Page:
By Amy Horn
I think one of the reasons tragic news stories impact us so much is that we bring the situation to our own personal reality. What would I do if…that happened to me; I was attacked by; My family experienced…you get where I’m going with this. These stories become personal because we attach ourselves to them. If you were to think back to a major US story, such as the George Zimmerman case, I can personally recall countless people who called in to radio shows or commented on various news stories touting what they would do if they were in that situation. Without getting into the validity of those comments, I personally don’t think it’s a bad thing- it can make us more prepared and depending on the situation, more human. I ran a 5k for Breast Cancer Awareness Month in October. Not because I or a member of my family had breast cancer but because I asked myself-what if I was diagnosed with cancer? Well I would want someone to raise money for my disease!
It’s this concept of mind-setting. Putting yourself into a situation and deciding on your course of action before that event actually happens, especially in regards to training in Krav Maga. This task can seem daunting as there are a bounty of situations and limitations that can appear. However if we take this approach each time we step into the training studio, I feel our likelihood of success in a real life confrontation could be higher.
Mind-setting is rehearsing and visualizing a scenario in your mind and deciding on a course of action in that case. I do this all the time. It’s a little bizarre but effective. For example, just the other night I was sitting in my car with the door open and one leg out, writing a note. I thought to myself, what would I do if someone attacked me right now? I’m in very vulnerable situation! So I quickly closed my door, finished my note, and got out of there. Now I realize this is a bit strange but let’s be honest-people are crazy and victims get attacked in much less vulnerable situations. In Krav Maga we’re trained to expect the unexpected- to get in shape, and to get home safe. That’s it. There are techniques involved to help do this, but it’s also a mind set. Execute those techniques with force-go hard and beat the idiot.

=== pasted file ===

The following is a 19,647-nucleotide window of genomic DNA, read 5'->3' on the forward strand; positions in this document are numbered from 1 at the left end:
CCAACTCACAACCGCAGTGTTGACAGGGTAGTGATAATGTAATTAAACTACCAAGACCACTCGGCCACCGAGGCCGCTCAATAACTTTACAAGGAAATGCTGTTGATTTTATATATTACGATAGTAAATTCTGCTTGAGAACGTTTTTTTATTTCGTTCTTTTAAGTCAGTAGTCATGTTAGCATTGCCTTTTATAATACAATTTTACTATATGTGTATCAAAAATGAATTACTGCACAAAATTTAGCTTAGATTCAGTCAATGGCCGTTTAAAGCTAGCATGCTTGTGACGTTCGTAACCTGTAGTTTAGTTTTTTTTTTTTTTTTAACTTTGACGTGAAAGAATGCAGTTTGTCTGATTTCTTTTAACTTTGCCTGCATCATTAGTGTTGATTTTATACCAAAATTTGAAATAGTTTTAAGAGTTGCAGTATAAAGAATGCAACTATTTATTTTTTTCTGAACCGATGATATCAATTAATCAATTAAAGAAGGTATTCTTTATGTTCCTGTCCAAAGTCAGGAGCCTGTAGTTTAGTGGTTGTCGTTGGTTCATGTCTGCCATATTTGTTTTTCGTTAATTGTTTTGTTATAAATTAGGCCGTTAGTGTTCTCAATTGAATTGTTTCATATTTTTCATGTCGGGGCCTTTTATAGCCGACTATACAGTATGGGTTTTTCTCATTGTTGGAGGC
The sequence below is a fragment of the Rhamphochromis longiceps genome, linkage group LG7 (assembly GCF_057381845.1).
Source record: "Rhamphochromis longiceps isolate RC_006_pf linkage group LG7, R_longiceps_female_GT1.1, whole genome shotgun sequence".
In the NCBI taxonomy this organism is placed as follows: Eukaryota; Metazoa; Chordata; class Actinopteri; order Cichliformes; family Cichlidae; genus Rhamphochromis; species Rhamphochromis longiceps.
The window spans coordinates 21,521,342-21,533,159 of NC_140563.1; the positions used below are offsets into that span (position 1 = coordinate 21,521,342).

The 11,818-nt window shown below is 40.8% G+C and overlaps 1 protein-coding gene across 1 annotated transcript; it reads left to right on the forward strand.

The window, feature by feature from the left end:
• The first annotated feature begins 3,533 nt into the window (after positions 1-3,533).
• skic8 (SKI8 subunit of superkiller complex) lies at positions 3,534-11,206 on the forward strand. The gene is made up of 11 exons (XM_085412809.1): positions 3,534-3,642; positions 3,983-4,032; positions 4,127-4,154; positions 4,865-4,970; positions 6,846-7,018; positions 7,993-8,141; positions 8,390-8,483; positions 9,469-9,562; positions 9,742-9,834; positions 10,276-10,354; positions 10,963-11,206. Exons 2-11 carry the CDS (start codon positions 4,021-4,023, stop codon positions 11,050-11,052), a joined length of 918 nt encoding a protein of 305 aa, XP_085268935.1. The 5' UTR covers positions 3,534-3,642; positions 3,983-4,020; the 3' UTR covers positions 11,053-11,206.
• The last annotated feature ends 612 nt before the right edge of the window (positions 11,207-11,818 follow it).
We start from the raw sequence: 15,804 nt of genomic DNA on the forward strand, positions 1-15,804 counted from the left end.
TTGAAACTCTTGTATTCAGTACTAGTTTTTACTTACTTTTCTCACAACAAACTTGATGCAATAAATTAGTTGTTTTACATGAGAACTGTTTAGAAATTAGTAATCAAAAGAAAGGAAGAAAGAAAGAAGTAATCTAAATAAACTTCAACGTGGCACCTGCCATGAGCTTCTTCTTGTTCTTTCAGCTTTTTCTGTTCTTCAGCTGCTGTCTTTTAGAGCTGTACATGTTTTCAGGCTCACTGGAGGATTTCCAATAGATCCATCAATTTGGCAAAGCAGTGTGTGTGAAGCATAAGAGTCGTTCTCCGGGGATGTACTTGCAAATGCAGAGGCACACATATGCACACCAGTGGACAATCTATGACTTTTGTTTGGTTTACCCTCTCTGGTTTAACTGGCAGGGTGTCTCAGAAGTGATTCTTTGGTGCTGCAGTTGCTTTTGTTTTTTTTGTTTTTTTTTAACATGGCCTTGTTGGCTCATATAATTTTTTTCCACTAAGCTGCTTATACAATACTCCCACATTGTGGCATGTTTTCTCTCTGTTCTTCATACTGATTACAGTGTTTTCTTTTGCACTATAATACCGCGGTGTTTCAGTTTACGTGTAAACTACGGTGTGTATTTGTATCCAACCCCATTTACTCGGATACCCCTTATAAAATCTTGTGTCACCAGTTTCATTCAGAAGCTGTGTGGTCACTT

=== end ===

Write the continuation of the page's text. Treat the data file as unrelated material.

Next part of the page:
Just the other night, I was training with someone in class and we were going over gun take away techniques. I was the attacker. I took the gun and tried to think of different ways to point the gun at my opponent and he had to figure out how to disarm and get out of the situation as safely as possible. I’ll be honest, there were a few times as I pointed the gun that I thought to myself- “Well this is weird, it would probably never happen like this.” But then again, who knows? My point being that, with the help of the instructor, we were able to come up with the best option for disarming me in that situation. Even as a beginner you can adapt these thought processes as you’re learning the techniques. In my experience it can help you remember the techniques better because you are putting yourself in the situation where you would actually use it.
So again, it’s this whole mind set of “What would I do if…” I believe that if you aren’t thinking like that while you’re training, you’re not getting the most out of your time. Think about different situations and then if you aren’t sure, ask. Ask questions, ask yourself what if, and go hard.